Kubat, M., Holte, R. and Matwin, S. (1997). Learning when negative examples abound. Machine Learning, ECML-97: 146-153.

O'Brien R. and Ishwaran H. (2019). A random forests quantile classifier for class imbalanced data. Pattern Recognition, 90, 232-249

See also

Examples

# \donttest{
## ------------------------------------------------------------
## use the breast data for illustration
## ------------------------------------------------------------

data(breast, package = "randomForestSRC")
breast <- na.omit(breast)
f <- as.formula(status ~ .)

##----------------------------------------------------------------
## default RFQ call
##----------------------------------------------------------------

o.rfq <- imbalanced(f, breast)
print(o.rfq)

## equivalent to:
## rfsrc(f, breast, rfq =  TRUE, ntree = 3000, perf.type = "gmean") 

##----------------------------------------------------------------
## detailed output using customized performance function
##----------------------------------------------------------------

print(get.imbalanced.performance(o.rfq))

##----------------------------------------------------------------
## RFQ with AUC splitting
##----------------------------------------------------------------

print(o.rfq <- imbalanced(f, breast, splitrule = "auc"))
print(get.imbalanced.performance(o.rfq))

##-----------------------------------------------------------------
## standard RF (uses misclassification)
## ------------------------------------------------------------

o.std <- imbalanced(f, breast, method = "stand")

##-----------------------------------------------------------------
## standard RF using G-mean performance
## ------------------------------------------------------------

o.std <- imbalanced(f, breast, method = "stand", perf.type = "gmean")

## equivalent to:
## rfsrc(f, breast, ntree = 3000, perf.type = "gmean")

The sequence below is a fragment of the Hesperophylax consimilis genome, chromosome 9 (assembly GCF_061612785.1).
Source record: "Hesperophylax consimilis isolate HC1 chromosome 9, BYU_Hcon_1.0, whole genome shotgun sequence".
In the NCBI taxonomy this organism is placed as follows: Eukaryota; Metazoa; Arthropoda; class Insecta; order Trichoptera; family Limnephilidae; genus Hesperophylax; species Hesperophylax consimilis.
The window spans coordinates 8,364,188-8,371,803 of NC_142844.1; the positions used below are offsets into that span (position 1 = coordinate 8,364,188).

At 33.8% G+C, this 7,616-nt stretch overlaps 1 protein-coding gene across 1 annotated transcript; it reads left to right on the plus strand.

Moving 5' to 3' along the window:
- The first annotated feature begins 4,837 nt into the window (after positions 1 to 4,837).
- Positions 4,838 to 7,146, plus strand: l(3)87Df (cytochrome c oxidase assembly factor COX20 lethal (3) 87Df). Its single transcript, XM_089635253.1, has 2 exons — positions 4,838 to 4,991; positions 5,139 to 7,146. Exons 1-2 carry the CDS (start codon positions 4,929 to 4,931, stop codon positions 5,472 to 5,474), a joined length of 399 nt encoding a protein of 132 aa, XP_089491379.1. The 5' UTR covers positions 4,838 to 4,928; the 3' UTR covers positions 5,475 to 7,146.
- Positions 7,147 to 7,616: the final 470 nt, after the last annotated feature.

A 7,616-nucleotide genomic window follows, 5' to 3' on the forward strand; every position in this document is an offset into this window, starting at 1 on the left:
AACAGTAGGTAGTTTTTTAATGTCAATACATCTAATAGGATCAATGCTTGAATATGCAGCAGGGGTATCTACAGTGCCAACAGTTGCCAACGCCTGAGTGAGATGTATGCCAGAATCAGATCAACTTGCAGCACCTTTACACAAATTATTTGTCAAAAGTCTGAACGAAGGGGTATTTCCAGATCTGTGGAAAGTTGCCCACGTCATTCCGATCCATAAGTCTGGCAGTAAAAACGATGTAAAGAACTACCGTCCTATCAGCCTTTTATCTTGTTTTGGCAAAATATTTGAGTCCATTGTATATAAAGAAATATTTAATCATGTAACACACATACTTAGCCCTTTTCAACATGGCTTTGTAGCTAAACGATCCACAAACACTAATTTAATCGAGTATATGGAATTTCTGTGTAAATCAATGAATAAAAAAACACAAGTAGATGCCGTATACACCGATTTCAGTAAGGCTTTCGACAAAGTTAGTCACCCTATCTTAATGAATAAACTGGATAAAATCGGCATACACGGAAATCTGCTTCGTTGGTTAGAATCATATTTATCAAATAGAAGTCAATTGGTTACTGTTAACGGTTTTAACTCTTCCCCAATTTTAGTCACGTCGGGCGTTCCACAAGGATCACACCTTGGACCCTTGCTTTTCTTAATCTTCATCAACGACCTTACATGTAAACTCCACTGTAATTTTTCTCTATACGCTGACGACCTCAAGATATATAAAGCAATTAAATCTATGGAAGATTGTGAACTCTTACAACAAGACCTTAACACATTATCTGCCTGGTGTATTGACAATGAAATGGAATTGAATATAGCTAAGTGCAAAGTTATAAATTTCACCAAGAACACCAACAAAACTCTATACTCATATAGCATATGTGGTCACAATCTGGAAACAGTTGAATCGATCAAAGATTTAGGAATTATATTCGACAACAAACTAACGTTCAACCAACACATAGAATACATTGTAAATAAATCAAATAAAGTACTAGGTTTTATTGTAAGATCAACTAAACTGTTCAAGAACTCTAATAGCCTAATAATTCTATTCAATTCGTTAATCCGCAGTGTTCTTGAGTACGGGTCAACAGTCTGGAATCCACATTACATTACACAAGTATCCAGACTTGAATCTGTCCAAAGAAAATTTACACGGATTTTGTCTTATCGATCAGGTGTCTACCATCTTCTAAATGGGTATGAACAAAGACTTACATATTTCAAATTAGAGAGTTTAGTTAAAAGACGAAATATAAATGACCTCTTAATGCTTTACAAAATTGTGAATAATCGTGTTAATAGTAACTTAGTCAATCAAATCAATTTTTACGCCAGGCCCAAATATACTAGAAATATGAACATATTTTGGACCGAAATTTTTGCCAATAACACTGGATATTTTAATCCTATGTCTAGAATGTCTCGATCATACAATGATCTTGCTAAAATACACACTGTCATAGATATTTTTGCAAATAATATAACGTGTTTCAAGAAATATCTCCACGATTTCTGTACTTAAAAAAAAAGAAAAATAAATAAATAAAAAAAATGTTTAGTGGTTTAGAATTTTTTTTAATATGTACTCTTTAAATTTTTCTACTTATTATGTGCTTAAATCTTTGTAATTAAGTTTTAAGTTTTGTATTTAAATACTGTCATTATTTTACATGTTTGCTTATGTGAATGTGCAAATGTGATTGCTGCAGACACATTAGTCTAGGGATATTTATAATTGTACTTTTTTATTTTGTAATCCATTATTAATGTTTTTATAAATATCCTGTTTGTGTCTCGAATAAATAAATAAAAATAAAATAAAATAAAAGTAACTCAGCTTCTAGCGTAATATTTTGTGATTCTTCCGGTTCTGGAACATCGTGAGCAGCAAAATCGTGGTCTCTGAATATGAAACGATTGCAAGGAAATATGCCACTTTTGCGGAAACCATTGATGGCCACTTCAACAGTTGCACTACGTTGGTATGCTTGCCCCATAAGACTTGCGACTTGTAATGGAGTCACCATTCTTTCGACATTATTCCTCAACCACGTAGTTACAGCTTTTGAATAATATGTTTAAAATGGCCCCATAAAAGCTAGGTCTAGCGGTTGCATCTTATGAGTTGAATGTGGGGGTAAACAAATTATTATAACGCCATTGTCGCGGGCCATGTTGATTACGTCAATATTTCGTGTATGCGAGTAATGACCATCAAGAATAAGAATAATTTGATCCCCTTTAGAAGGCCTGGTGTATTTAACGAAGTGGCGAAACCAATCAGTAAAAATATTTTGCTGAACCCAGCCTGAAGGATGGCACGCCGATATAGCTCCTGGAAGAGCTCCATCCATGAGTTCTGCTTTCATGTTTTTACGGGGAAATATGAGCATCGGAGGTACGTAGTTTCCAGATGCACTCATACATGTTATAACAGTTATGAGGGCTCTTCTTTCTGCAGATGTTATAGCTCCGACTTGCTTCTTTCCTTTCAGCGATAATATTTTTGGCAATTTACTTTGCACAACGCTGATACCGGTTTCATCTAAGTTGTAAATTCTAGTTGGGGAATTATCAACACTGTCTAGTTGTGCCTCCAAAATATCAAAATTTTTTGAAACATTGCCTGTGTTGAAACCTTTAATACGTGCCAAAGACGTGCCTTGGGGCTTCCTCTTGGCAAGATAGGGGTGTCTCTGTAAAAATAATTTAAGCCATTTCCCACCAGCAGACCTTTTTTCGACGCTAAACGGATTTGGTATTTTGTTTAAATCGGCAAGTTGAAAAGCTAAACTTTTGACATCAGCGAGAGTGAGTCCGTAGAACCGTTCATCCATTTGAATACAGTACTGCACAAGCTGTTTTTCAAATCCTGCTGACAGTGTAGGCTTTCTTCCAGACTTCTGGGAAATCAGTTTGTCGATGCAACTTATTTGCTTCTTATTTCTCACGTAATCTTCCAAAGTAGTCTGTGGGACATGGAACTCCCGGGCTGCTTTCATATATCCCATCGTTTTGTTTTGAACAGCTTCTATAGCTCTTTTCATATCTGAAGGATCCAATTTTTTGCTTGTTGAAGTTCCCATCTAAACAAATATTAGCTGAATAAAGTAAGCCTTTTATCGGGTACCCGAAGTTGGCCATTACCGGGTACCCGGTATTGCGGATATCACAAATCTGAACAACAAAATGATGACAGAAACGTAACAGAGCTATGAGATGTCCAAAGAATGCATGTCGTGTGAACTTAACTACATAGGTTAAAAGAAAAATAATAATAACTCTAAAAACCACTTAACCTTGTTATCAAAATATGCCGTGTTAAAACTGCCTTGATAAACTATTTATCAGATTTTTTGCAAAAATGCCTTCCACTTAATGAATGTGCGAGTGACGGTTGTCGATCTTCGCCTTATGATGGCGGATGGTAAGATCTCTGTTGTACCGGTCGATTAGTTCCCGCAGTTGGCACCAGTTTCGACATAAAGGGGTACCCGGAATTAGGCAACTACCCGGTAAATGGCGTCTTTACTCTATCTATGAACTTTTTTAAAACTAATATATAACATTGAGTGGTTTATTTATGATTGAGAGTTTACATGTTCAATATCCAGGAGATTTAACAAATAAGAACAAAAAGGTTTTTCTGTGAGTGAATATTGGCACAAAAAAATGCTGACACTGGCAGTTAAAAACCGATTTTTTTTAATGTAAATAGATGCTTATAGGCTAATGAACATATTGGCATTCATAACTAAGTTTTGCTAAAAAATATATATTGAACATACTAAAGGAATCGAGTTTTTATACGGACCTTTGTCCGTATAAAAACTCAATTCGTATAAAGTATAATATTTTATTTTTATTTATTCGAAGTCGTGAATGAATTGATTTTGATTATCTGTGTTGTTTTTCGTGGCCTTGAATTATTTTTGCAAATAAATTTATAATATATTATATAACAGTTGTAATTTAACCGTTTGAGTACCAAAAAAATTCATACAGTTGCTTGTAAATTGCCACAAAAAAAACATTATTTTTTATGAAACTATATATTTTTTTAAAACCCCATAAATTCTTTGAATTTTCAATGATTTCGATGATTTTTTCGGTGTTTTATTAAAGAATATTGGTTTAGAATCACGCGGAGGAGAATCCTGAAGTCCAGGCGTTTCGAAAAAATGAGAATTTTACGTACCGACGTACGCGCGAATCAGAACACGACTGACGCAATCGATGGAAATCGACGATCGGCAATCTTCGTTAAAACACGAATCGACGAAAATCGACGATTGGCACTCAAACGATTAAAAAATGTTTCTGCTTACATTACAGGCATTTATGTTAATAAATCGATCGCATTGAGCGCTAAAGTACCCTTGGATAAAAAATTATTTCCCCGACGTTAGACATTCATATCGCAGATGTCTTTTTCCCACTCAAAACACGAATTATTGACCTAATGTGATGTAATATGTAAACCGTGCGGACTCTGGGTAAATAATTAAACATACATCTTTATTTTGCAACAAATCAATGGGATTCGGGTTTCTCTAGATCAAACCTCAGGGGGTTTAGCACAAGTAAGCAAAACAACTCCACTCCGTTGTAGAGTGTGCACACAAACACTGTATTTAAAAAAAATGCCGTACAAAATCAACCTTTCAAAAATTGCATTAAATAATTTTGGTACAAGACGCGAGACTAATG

##----------------------------------------------------------------
## default BRF call 
##----------------------------------------------------------------

o.brf <- imbalanced(f, breast, method = "brf")

## equivalent to:
## imbalanced(f, breast, method = "brf", perf.type = "gmean")

##----------------------------------------------------------------
## BRF call with misclassification performance 
##----------------------------------------------------------------

o.brf <- imbalanced(f, breast, method = "brf", perf.type = "misclass")

##----------------------------------------------------------------
## train/test example
##----------------------------------------------------------------

trn <- sample(1:nrow(breast), size = nrow(breast) / 2)
o.trn <- imbalanced(f, breast[trn,], importance = TRUE)
o.tst <- predict(o.trn, breast[-trn,], importance = TRUE)
print(o.trn)
print(o.tst)
print(100 * cbind(o.trn$impo[, 1], o.tst$impo[, 1]))


##----------------------------------------------------------------
##
##  illustrates how to optimize threshold on training data
##  improves Gmean for RFQ in many situations
##
##----------------------------------------------------------------

if (library("caret", logical.return = TRUE)) {

  ## experimental settings
  n <- 2 * 5000 
  q <- 20
  ir <- 6
  f <- as.formula(Class ~ .)
 
  ## simulate the data, create minority class data
  d <- twoClassSim(n, linearVars = 15, noiseVars = q)
  d$Class <- factor(as.numeric(d$Class) - 1)
  idx.0 <- which(d$Class == 0)
  idx.1 <- sample(which(d$Class == 1), sum(d$Class == 1) / ir , replace = FALSE)
  d <- d[c(idx.0,idx.1),, drop = FALSE]

  ## split data into train and test
  trn.pt <- sample(1:nrow(d), size = nrow(d) / 2)
  trn <- d[trn.pt, ]
  tst <- d[setdiff(1:nrow(d), trn.pt), ]

  ## run rfq on training data
  o <- imbalanced(f, trn)

  ## (1) default threshold (2) directly optimized gmean threshold
  th.1 <- get.imbalanced.performance(o)["threshold"]
  th.2 <- get.imbalanced.optimize(o)["threshold"]

  ## training performance
  cat("-------- train performance ---------\n")
  print(get.imbalanced.performance(o, thresh=th.1))
  print(get.imbalanced.performance(o, thresh=th.2))

  ## test performance
  cat("-------- test performance ---------\n")
  pred.o <- predict(o, tst)